Crowned Buddha in Bhumisparsa Mudra (gesture of calling the earth to witness)
Mon culture, Moulmein, southern Burma
Burma/Myanmar, c. 17th Century
DU 1967.112; Denison University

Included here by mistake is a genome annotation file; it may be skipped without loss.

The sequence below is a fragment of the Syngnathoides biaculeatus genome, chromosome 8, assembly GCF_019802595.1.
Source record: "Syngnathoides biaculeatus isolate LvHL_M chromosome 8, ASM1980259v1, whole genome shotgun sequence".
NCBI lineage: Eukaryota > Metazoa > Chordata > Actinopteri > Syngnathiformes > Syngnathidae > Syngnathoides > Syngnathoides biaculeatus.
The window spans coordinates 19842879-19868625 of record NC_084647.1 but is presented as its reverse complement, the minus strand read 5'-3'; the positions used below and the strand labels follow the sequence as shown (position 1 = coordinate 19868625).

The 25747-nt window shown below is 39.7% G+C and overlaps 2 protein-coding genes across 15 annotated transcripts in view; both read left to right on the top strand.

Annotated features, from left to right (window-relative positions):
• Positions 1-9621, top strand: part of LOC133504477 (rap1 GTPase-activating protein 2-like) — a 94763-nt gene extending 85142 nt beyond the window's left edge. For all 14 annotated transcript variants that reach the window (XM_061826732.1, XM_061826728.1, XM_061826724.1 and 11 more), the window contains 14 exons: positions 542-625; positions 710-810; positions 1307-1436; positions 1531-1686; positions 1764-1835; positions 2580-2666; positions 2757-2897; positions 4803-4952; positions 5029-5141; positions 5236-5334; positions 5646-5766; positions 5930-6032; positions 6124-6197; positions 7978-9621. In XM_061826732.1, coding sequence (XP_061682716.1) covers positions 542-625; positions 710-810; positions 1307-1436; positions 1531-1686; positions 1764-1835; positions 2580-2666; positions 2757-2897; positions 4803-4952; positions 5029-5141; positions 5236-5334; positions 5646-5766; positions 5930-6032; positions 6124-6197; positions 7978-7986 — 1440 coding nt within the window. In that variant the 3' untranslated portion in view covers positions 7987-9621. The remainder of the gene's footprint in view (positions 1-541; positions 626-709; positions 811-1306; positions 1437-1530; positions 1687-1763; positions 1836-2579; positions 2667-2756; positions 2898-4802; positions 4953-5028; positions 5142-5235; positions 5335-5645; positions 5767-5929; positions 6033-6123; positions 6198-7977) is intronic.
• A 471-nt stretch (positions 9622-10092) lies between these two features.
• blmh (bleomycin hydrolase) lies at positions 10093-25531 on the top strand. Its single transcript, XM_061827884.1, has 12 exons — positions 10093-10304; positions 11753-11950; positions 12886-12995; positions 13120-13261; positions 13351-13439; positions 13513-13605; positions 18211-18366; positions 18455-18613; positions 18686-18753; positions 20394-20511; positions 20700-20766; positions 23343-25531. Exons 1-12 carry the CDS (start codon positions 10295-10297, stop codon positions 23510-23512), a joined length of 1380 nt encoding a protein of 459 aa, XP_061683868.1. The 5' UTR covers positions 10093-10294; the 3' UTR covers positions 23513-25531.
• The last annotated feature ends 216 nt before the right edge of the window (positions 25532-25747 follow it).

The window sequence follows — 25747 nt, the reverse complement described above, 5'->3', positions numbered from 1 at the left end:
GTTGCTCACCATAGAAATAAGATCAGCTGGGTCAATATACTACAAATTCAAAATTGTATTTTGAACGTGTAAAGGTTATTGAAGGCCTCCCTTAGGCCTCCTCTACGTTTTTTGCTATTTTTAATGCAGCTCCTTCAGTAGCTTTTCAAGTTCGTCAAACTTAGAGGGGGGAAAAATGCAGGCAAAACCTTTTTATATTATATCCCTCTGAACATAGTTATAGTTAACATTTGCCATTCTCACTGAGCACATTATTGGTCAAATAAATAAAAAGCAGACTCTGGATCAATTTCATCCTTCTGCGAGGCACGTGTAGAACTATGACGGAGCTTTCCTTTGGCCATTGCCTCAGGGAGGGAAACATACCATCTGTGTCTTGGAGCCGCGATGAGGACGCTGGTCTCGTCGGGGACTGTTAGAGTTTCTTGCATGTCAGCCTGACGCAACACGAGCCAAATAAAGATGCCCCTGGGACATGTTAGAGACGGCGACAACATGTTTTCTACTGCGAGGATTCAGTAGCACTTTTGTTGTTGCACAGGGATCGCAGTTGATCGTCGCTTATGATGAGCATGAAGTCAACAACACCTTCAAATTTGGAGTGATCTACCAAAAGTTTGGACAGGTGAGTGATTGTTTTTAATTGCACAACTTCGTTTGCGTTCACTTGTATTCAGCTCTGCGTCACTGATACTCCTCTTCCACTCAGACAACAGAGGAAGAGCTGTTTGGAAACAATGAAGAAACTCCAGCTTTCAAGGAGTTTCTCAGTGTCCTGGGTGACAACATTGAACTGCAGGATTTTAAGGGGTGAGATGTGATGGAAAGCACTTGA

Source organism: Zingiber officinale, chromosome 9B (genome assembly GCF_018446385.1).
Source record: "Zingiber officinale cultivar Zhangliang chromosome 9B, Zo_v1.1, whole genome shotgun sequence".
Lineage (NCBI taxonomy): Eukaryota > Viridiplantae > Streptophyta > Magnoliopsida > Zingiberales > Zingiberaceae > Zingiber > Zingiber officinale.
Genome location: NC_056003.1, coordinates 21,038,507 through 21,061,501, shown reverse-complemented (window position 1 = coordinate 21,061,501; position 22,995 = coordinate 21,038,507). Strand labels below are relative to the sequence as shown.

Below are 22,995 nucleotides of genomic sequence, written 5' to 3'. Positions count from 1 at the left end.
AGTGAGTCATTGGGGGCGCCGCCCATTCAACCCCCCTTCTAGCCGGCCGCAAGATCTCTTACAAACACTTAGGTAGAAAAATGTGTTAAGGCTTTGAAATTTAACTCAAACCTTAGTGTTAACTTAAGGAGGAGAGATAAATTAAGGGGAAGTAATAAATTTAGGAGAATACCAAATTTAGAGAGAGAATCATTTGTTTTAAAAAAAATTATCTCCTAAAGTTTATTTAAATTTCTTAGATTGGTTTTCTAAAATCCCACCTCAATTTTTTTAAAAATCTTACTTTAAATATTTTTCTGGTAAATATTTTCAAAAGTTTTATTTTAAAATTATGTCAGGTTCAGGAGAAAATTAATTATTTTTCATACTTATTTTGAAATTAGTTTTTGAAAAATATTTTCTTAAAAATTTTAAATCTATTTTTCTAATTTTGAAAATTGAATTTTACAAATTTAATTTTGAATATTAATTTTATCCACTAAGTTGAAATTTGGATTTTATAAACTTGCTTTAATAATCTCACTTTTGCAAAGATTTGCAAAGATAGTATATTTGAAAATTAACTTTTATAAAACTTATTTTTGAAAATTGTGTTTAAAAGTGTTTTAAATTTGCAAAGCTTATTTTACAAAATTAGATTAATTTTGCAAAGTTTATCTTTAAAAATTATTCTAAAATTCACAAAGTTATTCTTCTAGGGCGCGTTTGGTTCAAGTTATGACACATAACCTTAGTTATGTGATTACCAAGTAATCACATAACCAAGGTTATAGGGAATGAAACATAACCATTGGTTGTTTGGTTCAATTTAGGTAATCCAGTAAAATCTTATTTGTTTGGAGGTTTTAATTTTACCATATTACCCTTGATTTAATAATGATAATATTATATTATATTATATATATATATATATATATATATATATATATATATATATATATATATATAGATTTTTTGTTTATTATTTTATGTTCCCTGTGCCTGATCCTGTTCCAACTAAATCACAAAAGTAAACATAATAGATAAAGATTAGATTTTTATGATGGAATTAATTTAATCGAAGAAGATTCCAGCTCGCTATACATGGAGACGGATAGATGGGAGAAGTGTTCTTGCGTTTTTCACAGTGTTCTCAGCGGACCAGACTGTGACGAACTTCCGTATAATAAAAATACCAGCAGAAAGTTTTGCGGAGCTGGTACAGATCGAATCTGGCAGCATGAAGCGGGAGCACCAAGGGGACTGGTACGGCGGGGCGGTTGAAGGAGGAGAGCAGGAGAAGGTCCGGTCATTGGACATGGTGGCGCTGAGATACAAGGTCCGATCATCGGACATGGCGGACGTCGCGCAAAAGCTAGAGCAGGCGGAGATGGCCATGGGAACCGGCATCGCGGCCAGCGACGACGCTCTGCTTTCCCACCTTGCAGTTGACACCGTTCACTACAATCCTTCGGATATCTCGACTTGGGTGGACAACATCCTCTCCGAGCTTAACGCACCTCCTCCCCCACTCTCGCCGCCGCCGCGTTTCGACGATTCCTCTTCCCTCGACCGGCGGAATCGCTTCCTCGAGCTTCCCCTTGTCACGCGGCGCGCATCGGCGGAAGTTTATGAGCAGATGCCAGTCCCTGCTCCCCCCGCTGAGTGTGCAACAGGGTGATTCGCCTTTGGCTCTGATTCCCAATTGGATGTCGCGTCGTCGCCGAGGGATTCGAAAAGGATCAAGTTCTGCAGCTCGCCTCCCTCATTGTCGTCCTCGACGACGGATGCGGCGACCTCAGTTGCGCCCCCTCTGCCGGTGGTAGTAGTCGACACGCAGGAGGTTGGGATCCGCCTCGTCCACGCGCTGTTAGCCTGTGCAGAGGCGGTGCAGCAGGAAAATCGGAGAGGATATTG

The Buddha shown here is a fairly common example of a Mon image from the south of Burma. This particular type appeared around the seventeenth century, and the Denison example probably dates from the late seventeenth or early eighteenth centuries. Usually made of wood, Mon images are usually depicted seated in the Earth-touching posture. Physically, the Mon Buddhas have a geometric quality, with the head proportionally large compared to the body, thick legs, thin arms, and a compact torso. Facial features are often pinched looking. Mon Buddhas are usually crowned and adorned, and the Denison example is no exception. It has a five-tiered crown, ear plugs, necklaces, chest ornaments, epaulets, and bracelets. The knee caps are decorated with a floral pattern, similar to the lotus flower.